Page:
These packages include the Student Pack AND Instruction Pack, along with the "Digital Pack," which includes 12 month access to the streaming instructional videos, a PDF instruction manual with lesson and test solutions, skip count songs MP3s and Songbook PDFs, 12 month access to digital manipulatives, as well as other online resources such as a worksheet generator, online drills, math fact sheets, and more (read more about these here). To add just a little confusion, in Zeta, Pre-Algebra, and Algebra, the Level Up Sets also include a needed manipulative; whereas the "Level Up Base Sets" are just the trimmed down Student, Instruction, and Digital Packs. If you want the digital component, these are a great value; if you don't, you can save some money at Exodus if we have a used copy of the Instructor Pack.
Universal Sets
If you've never used Math-U-See before, the Universal Sets include everything you need: The Student Pack, Instructor Pack, Digital Pack, and any needed manipulatives, whether it is the Integer Blocks, Fraction Overlays, or Algebra/Decimal Inserts. These are a great value if you can't find any of the manipulatives used, but less so if you can.
Our Honest Opinion:
We've wanted to carry Math-U-See for nearly 20 years, but the company prioritized selling through reps, conventions, and mail-order until recently. Since we couldn't sell it, we came up with reasons to dissuade others from using it whenever we believed we could honestly do so. So while we don't think these are problems with the course, per se, they may be useful to help you evaluate whether their approach is a good one for your family.
Reason 1: Mastery vs. Spiral
Kids are different, and some really need more comprehensive coverage up-front, while others grasp a concept quickly and want to move on. Math-U-See's mastery focus on one primary topic per year is probably our most cited concern, as students can bore of focusing on one thing for so long. Some parents will supplement with other things (like Math Mammoth or Life of Fred) to add in more variety.
Reason 2: Books are not sequenced to grade levels.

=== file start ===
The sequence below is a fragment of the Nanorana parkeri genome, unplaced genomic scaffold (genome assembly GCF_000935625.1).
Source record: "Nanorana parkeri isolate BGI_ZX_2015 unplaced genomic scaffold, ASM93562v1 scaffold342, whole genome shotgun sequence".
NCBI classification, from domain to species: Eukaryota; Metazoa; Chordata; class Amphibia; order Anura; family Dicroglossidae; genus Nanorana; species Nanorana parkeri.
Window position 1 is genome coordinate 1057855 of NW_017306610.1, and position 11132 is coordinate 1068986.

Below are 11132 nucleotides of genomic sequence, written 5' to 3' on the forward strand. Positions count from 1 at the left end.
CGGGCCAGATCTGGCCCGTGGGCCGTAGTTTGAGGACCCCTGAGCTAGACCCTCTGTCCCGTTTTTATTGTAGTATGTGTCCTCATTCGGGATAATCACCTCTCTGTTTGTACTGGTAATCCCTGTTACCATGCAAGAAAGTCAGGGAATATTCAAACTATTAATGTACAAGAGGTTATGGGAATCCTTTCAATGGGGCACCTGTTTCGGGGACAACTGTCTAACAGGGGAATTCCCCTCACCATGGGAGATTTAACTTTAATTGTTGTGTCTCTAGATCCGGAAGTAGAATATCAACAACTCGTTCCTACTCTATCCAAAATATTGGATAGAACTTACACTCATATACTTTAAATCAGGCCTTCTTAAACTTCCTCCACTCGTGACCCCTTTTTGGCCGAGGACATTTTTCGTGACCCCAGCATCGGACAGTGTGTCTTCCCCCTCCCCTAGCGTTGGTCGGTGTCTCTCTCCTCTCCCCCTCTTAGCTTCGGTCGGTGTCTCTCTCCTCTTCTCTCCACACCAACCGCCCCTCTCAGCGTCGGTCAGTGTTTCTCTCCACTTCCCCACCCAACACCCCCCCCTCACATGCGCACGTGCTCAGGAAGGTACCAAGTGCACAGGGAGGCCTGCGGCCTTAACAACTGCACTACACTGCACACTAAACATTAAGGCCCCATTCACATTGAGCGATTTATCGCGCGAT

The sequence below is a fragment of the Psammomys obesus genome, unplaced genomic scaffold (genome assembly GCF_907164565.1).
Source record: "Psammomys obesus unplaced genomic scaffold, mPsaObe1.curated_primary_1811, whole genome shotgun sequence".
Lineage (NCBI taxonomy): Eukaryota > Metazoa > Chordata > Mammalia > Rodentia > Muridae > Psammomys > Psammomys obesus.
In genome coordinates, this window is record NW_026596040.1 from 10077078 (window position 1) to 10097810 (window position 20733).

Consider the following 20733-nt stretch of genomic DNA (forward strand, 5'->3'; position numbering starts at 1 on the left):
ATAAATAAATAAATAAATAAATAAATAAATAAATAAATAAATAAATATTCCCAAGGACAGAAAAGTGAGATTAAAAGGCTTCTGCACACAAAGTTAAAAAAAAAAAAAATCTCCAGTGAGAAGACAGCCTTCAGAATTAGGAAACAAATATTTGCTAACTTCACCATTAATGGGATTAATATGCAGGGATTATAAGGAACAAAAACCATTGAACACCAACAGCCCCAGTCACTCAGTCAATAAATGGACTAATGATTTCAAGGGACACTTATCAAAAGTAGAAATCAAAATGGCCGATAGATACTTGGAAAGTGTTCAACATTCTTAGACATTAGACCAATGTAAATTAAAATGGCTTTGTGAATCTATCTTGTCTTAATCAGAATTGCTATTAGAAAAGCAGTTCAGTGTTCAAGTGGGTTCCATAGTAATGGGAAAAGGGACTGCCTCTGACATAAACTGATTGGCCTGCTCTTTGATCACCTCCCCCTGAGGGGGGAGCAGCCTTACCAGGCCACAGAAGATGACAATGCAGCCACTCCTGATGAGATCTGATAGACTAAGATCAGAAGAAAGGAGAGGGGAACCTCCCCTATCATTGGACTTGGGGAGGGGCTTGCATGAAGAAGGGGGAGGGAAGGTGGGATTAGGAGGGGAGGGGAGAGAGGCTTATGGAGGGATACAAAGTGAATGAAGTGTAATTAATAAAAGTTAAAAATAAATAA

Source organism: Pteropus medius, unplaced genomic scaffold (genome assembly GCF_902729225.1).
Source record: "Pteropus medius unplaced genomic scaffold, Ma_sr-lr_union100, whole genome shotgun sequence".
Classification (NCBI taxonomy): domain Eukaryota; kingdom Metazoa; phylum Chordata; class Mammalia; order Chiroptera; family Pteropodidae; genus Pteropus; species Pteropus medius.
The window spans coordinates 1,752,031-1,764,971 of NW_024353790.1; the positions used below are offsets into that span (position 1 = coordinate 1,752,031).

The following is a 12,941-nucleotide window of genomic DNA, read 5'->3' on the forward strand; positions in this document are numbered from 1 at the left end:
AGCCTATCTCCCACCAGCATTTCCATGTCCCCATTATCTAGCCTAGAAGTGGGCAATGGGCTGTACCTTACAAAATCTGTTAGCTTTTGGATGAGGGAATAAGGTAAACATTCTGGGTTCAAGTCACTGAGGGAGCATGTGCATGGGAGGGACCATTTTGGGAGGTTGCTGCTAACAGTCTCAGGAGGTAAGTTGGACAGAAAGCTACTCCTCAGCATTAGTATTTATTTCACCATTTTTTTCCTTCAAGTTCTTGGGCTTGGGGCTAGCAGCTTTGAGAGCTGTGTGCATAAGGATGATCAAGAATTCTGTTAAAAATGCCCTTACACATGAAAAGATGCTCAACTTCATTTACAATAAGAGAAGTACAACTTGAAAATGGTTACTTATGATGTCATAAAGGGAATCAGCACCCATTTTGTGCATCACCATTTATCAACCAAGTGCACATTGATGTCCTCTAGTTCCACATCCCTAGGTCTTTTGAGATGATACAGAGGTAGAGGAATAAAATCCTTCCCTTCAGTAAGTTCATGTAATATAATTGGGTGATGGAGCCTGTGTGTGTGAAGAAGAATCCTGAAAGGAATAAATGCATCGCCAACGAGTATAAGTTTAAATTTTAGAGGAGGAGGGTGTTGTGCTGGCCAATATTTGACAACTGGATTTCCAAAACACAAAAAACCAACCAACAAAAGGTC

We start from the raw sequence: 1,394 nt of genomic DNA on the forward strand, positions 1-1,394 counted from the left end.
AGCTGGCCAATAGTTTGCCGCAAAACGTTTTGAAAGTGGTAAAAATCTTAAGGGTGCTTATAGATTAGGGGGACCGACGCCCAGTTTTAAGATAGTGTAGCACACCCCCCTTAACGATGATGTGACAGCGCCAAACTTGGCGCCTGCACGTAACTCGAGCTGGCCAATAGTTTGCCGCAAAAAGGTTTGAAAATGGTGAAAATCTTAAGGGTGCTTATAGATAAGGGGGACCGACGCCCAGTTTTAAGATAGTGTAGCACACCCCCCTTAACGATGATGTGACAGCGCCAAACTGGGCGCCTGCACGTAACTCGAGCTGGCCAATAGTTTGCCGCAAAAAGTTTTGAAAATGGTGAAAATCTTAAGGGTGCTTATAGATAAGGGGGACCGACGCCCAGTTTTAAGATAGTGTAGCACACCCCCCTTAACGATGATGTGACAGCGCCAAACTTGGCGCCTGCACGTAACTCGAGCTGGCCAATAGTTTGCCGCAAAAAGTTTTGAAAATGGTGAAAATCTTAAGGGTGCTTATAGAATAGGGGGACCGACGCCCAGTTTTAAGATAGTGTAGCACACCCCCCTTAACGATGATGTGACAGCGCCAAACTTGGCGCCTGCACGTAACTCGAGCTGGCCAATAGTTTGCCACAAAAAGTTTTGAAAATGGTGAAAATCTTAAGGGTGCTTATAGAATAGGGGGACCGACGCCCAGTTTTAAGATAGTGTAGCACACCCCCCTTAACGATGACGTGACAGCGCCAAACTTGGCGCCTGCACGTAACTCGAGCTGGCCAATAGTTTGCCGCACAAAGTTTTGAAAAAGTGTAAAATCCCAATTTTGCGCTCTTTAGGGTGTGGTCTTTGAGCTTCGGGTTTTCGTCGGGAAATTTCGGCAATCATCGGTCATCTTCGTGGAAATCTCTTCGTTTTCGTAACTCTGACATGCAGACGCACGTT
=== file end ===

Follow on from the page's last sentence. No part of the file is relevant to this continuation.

Math-U-See does not attempt to match their curricula to normal grade levels. This is not really a big deal to us, but there are a couple of potential drawbacks: 1) it could be harder to move into (or out of) the curriculum if something isn't working for you, and 2) kids are not always well-prepared for standardized tests. This seems to often level out, though, and if the student has truly understood the material, he'll likely do just fine long-term. If you use charter school funding that requires compliance to common core, this could be a third drawback.
Reason 3: Expensive to start up.
The videos, workbooks, and manipulatives can seem pricey at first, but the cost is actually pretty competitive when you start looking at many other options out there, especially if you'll use the materials for additional students or the manipulatives for several years. Because of the manipulatives, the courses can't be shipped via normal book rate or "media mail," so factor in some additional shipping costs to your calculations!
Reason 4: Multiplication approach.
From years of experience, we find that most parents love the Primer through Beta levels, but in Gamma, Demme's approach to multiplication is not one to which everyone is accustomed or likes, so that seems to be a level at which parents commonly decide to change curricula or carry on. If you like Gamma, we'd encourage you to stick with the course!
Reason 5: High School seems lightweight.
If you're going to proceed to high school and you like Demme's approach, we think the Algebra 1 Legacy Edition and Geometry courses are fairly lightweight and his videos are less helpful than earlier levels, but the Algebra 2 seems to fill in most of the holes if you consider his guidance adequate. The other courses seem fairly standard as far as difficulty goes. The new Algebra 1 Principles of Secondary Mathematics, released early in 2023, is supposedly "more comprehensive," so this complaint may no longer be valid, but we have yet to hear any feedback from real users.